I packed the wine, but I forgot the opener.  In a dry town, such as Ocean City, NJ, this induced temporary panic.  Where the heck were we going to find a wine opener on a dry island? Before you judge my fondness of wine, I will tell you that I can live without it; however, one of my pre-race rituals is a glass (or two) of wine the night before (I’m 99% sure I started the hashtag #Wineloading).

The good news: tragedy averted… Our room at The Flanders Hotel (two blocks from the starting line) had a wine opener.

Phew.

My wife and I had a private happy hour before heading out to dinner at Cousin’s (a perfectly nice place in Ocean City for pre-race pasta).

Race Day

Waking up two blocks from the start of a race feels good.  Less to worry about:  How long will it take to get there? What will parking be like? Etc.  On the other hand, the 9am race start does not feel as good.  I like an 8am start (at the latest). That extra hour feels like an eternity to me; however, we made the most of it by eating casually in our room, and headed toward the start just before 8:30am.

A pre-race positive of this race:  NO Porta-Johns to worry about because the Ocean City boardwalk has plenty of public restrooms!  Knowing this can really calm a runner down.

The start time weather was 57 degrees and sunny.  I was a little worried it might be windy, but so far so good.  I knew the lack of wind wouldn’t last but it could have been much worse.

My wife and I gave each other our normal pre-race kiss and told each other to be careful (another ritual).  Based on previous results of this race, I knew if I was feeling good, I could possibly finish in the Top 10; however, I refused to line up on the front line of a race (I’m superstitious about being  presumptuous).  So, I lined up in row two, just behind the guys wearing split shorts and singlets.

When the gun went off, we headed west on 9th Street.  I followed the lead pack (a group of eight men and two women).  I kept my distance behind them because I didn’t want to go out too fast.  The first turn is on to Asbury Avenue, part of the central shopping area for Ocean City.  It’s a beautiful street, with lots of mom and pop shops (even though it looks like Starbuck’s is infiltrating the town soon).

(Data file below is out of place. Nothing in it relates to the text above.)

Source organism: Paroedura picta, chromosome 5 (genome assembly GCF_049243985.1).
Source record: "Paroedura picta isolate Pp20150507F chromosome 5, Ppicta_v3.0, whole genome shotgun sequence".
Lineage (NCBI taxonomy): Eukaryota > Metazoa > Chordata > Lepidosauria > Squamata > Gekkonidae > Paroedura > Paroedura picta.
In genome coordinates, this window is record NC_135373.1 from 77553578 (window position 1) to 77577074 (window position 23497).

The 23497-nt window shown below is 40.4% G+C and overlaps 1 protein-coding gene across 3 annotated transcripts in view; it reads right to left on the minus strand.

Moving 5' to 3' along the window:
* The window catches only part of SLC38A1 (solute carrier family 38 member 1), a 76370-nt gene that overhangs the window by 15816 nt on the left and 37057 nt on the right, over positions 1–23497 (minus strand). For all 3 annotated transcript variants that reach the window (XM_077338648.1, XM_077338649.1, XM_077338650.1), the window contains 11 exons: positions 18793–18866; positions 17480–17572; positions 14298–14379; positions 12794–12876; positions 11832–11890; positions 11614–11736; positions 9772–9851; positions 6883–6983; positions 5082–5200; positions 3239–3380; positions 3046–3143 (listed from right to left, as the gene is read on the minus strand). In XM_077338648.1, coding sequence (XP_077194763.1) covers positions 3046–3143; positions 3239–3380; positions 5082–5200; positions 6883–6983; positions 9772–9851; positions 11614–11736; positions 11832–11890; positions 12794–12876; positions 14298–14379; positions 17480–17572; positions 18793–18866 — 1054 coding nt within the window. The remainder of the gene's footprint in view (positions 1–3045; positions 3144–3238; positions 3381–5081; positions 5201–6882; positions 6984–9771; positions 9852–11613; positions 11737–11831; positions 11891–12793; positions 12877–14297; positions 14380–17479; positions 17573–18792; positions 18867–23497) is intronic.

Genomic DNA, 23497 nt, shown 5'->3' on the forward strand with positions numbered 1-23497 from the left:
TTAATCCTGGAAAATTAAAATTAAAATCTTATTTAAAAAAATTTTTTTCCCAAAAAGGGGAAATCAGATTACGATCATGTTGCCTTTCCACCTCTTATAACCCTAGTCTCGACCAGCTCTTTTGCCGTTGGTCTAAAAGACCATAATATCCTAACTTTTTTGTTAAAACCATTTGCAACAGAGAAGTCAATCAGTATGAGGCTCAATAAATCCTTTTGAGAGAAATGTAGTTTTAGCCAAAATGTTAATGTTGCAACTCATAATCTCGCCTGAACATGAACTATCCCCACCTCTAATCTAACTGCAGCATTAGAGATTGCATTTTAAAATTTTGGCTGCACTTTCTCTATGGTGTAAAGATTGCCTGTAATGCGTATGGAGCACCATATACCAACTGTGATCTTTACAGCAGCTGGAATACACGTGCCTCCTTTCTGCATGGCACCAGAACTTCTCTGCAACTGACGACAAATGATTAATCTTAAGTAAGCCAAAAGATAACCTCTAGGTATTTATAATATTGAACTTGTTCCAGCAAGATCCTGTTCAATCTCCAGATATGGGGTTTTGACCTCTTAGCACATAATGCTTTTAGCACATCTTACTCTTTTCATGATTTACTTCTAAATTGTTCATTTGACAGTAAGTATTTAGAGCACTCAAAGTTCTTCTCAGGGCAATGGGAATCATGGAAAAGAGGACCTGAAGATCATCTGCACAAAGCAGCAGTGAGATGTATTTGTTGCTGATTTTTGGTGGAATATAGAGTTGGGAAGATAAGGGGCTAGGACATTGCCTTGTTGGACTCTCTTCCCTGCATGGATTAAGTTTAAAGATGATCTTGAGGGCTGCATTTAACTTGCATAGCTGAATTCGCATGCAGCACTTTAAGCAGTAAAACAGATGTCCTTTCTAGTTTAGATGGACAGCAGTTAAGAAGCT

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With the front pack (of eight now) in my sights, my pace felt comfortable; however, my first mile was 6:10, which was a little faster than I wanted.  I decided not to panic because I felt so good.  Mile 2, another 6:10, but I still felt fine.  Most of Mile 3 involves crossing the Ocean Drive bridge as part of an out and back portion of the race.   As I started to catch two runners that had fallen off the lead pack just before the toll booth at the base of the bridge, I made some lame attempt at an EZ Pass joke.  Thud, ok, these two didn’t like my humor, so I moved ahead of them.

I figured the bridge would be a slower mile because of the long ascent up, and it was slower but not by much (6:16).  It was here that I thought one of two things was going to happen:  1) This race was going to be a disaster, or 2) This would be a special day.

On the other side of the bridge, the view of the Egg Harbor Inlet heading toward Longport was beautiful.  The sky was crisp and blue (I would have liked a few more clouds because I was starting to heat up).  After the turnaround, we headed back to face the bridge again, and most of Mile 4 into Mile 5 is the bridge.  My cumulative time at Mile 5 was Sub30, which I haven’t done since college.  Since I was still feeling good, I figured the course might be slightly mismarked.  I didn’t overanalyze it.

At this point, the lead pack had broken up, and there were five or six runners in front of me, two of which probably wouldn’t be caught.  Just before getting on to the boardwalk, I passed another runner, and found myself in 5th place.  The surface of the boardwalk felt much better than I thought it would.  It was more bouncy and forgiving than pavement, but you still had to be careful of uneven spots. I slipped into 4th place.